CTCAE is a widely accepted, standard grading scale for adverse events throughout the oncology research community [14]. The current released version is CTCAE 4.0. This version contains 764 AE terms and 26 “Other, specify” options for reporting text terms not listed in CTCAE. Each AE term is associated with a 5-point severity scale. The AE terms are grouped by MedDRA Primary SOC classes. In the CTCAE, “Grade” refers to the severity of the adverse event (AE). The CTCAE displays Grades 1 through 5 with unique clinical descriptions of severity for each AE based on a general guideline. Table 2 shows the grade definitions in the CTCAE grading system.

Table 2 Grade definitions in the CTCAE grading system

ADE datasets

SIDER (SIDe Effect Resource) is a public, computer-readable side effect resource that contains information on marketed medicines and their recorded adverse drug reactions [15]. The information is extracted from public documents and package inserts, in particular, from the US FDA Structured Product Labels (SPLs). The current version was released on October 17, 2012.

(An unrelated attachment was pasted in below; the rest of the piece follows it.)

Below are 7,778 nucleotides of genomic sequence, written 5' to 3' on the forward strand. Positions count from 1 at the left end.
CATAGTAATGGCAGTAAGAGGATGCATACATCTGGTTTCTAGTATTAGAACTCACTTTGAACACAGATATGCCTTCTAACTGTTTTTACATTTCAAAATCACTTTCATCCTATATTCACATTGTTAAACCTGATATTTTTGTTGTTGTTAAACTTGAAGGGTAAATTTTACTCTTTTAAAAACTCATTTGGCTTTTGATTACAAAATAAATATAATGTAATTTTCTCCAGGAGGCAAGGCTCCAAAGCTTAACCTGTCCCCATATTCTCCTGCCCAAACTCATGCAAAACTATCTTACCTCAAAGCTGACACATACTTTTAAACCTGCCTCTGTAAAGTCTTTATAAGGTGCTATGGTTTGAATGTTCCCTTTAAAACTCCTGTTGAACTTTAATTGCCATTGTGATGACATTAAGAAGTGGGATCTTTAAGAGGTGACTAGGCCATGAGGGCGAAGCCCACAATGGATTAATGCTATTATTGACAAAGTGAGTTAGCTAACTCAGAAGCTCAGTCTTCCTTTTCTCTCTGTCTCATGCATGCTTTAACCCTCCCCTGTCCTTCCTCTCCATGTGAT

PharmGKB DDI-ADE Dataset is a database of DDI side effects based on FDA AERS reporting data [16], in which the confounding factors for prediction of the side effects are corrected through leveraging covariates in observational clinical data [17].

Semantic Web technologies

The World Wide Web consortium (W3C) is the main standards body for the World Wide Web [18]. The goal of the W3C is to develop interoperable technologies and tools as well as specifications and guidelines to lead the web to its full potential. The resource description framework (RDF), web ontology language (OWL), and SPARQL (a recursive acronym for SPARQL Protocol and RDF Query Language) specifications have all achieved the level of W3C recommendations, and are becoming generally accepted and widely used. RDF is a model of directed, labeled graphs that use a set of triples. Each triple is modeled in the form of subject, predicate and object. SPARQL is a standard query language for RDF graphs. OWL is a standard ontology language used for ontology modeling.